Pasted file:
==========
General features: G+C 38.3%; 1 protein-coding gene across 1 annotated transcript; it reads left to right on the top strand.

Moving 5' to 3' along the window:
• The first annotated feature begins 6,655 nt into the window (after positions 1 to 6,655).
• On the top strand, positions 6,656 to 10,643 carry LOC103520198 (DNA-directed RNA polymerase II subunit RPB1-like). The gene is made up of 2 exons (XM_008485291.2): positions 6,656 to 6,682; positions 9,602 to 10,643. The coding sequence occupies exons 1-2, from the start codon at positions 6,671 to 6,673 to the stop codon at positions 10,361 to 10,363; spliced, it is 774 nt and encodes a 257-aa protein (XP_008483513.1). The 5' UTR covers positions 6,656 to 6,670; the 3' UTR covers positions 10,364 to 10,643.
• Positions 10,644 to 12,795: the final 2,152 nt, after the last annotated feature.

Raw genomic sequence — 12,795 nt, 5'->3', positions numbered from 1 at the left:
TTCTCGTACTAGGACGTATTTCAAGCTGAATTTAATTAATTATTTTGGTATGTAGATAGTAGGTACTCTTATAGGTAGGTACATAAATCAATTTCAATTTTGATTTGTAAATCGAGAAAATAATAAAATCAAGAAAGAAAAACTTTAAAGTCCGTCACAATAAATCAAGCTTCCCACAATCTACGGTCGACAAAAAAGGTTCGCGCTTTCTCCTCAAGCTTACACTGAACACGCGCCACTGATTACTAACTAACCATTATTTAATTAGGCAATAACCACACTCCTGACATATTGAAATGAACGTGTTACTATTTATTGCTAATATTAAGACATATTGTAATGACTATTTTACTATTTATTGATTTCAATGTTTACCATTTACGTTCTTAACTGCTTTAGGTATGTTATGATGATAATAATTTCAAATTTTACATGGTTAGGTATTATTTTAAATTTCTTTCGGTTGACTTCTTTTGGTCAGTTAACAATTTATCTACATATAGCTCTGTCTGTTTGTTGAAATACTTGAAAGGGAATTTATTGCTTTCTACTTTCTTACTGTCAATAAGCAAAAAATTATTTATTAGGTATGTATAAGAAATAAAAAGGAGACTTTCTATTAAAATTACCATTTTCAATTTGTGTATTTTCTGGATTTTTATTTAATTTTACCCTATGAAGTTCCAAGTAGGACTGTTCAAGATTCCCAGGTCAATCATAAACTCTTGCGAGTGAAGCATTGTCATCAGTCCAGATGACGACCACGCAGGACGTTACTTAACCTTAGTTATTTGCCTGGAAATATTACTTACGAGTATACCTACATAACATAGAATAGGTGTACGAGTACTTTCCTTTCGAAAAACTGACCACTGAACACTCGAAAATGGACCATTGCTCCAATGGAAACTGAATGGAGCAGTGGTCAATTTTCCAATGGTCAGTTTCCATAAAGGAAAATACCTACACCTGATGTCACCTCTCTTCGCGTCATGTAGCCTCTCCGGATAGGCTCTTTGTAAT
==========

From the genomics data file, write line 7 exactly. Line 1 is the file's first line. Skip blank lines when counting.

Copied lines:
TTCTCGTACTAGGACGTATTTCAAGCTGAATTTAATTAATTATTTTGGTATGTAGATAGTAGGTACTCTTATAGGTAGGTACATAAATCAATTTCAATTTTGATTTGTAAATCGAGAAAATAATAAAATCAAGAAAGAAAAACTTTAAAGTCCGTCACAATAAATCAAGCTTCCCACAATCTACGGTCGACAAAAAAGGTTCGCGCTTTCTCCTCAAGCTTACACTGAACACGCGCCACTGATTACTAACTAACCATTATTTAATTAGGCAATAACCACACTCCTGACATATTGAAATGAACGTGTTACTATTTATTGCTAATATTAAGACATATTGTAATGACTATTTTACTATTTATTGATTTCAATGTTTACCATTTACGTTCTTAACTGCTTTAGGTATGTTATGATGATAATAATTTCAAATTTTACATGGTTAGGTATTATTTTAAATTTCTTTCGGTTGACTTCTTTTGGTCAGTTAACAATTTATCTACATATAGCTCTGTCTGTTTGTTGAAATACTTGAAAGGGAATTTATTGCTTTCTACTTTCTTACTGTCAATAAGCAAAAAATTATTTATTAGGTATGTATAAGAAATAAAAAGGAGACTTTCTATTAAAATTACCATTTTCAATTTGTGTATTTTCTGGATTTTTATTTAATTTTACCCTATGAAGTTCCAAGTAGGACTGTTCAAGATTCCCAGGTCAATCATAAACTCTTGCGAGTGAAGCATTGTCATCAGTCCAGATGACGACCACGCAGGACGTTACTTAACCTTAGTTATTTGCCTGGAAATATTACTTACGAGTATACCTACATAACATAGAATAGGTGTACGAGTACTTTCCTTTCGAAAAACTGACCACTGAACACTCGAAAATGGACCATTGCTCCAATGGAAACTGAATGGAGCAGTGGTCAATTTTCCAATGGTCAGTTTCCATAAAGGAAAATACCTACACCTGATGTCACCTCTCTTCGCGTCATGTAGCCTCTCCGGATAGGCTCTTTGTAAT